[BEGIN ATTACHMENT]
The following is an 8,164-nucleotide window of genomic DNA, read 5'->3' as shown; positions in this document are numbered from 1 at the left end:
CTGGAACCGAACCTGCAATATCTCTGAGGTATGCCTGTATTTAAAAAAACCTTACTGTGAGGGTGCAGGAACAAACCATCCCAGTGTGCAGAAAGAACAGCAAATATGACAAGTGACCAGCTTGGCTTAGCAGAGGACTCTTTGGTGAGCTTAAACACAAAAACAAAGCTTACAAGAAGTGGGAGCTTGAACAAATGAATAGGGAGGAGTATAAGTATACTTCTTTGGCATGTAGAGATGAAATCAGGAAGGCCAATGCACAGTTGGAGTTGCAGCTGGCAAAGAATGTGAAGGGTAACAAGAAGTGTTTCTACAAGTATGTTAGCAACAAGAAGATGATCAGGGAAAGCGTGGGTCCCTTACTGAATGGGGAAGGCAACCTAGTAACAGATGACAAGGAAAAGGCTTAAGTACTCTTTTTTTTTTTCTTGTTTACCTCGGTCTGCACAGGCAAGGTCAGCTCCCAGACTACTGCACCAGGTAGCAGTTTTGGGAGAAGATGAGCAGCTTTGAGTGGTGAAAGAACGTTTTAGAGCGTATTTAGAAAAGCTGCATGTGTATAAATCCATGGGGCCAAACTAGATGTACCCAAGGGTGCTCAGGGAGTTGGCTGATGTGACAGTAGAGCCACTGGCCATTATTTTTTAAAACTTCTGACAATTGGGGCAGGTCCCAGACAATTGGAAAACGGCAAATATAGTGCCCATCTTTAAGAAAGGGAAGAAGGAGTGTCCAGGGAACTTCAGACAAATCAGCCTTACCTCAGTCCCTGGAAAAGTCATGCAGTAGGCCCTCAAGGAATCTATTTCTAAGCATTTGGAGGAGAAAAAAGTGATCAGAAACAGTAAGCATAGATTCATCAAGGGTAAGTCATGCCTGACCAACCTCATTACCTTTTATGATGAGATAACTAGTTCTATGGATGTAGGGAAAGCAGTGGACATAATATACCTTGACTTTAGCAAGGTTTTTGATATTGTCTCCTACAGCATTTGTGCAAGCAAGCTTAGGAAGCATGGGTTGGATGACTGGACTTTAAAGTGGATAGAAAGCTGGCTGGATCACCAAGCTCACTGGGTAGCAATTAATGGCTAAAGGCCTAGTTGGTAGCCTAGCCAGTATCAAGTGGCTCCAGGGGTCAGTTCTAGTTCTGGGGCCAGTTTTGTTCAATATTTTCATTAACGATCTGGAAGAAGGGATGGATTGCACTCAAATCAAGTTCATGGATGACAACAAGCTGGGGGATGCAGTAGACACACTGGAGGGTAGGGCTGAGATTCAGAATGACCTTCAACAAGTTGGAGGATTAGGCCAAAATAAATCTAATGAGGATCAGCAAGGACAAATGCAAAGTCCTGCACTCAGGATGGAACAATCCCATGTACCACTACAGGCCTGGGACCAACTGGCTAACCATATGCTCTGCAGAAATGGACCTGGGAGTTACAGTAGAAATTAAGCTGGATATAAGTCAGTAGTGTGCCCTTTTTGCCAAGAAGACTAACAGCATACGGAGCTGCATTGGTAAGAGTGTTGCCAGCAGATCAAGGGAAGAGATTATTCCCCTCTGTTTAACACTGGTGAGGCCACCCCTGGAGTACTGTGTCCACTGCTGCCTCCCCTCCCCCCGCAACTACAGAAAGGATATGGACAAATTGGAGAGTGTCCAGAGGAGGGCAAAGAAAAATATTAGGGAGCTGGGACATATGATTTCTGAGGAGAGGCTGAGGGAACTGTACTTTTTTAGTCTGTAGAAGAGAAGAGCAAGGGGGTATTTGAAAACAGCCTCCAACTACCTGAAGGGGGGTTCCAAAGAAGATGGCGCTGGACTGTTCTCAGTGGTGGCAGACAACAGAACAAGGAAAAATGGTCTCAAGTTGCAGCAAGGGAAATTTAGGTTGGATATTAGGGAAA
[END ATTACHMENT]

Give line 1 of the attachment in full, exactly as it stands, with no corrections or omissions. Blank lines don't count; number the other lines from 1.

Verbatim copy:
The following is an 8,164-nucleotide window of genomic DNA, read 5'->3' as shown; positions in this document are numbered from 1 at the left end: